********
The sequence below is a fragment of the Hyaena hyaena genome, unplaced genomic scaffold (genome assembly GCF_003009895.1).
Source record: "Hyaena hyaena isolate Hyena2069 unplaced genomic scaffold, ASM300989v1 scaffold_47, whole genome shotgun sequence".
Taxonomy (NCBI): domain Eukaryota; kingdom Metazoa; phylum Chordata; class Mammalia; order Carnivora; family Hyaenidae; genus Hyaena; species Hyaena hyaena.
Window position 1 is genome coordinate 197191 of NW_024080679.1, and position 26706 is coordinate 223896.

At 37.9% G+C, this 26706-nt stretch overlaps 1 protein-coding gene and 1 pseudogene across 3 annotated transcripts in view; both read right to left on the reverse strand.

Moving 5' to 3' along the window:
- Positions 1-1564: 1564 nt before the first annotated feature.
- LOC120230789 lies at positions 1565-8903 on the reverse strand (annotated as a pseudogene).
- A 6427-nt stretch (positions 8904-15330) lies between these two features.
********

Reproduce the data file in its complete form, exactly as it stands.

The sequence below is a fragment of the Hyaena hyaena genome, unplaced genomic scaffold (genome assembly GCF_003009895.1).
Source record: "Hyaena hyaena isolate Hyena2069 unplaced genomic scaffold, ASM300989v1 scaffold_47, whole genome shotgun sequence".
Taxonomy (NCBI): domain Eukaryota; kingdom Metazoa; phylum Chordata; class Mammalia; order Carnivora; family Hyaenidae; genus Hyaena; species Hyaena hyaena.
Window position 1 is genome coordinate 197191 of NW_024080679.1, and position 26706 is coordinate 223896.

At 37.9% G+C, this 26706-nt stretch overlaps 1 protein-coding gene and 1 pseudogene across 3 annotated transcripts in view; both read right to left on the reverse strand.

Moving 5' to 3' along the window:
- Positions 1-1564: 1564 nt before the first annotated feature.
- LOC120230789 lies at positions 1565-8903 on the reverse strand (annotated as a pseudogene).
- A 6427-nt stretch (positions 8904-15330) lies between these two features.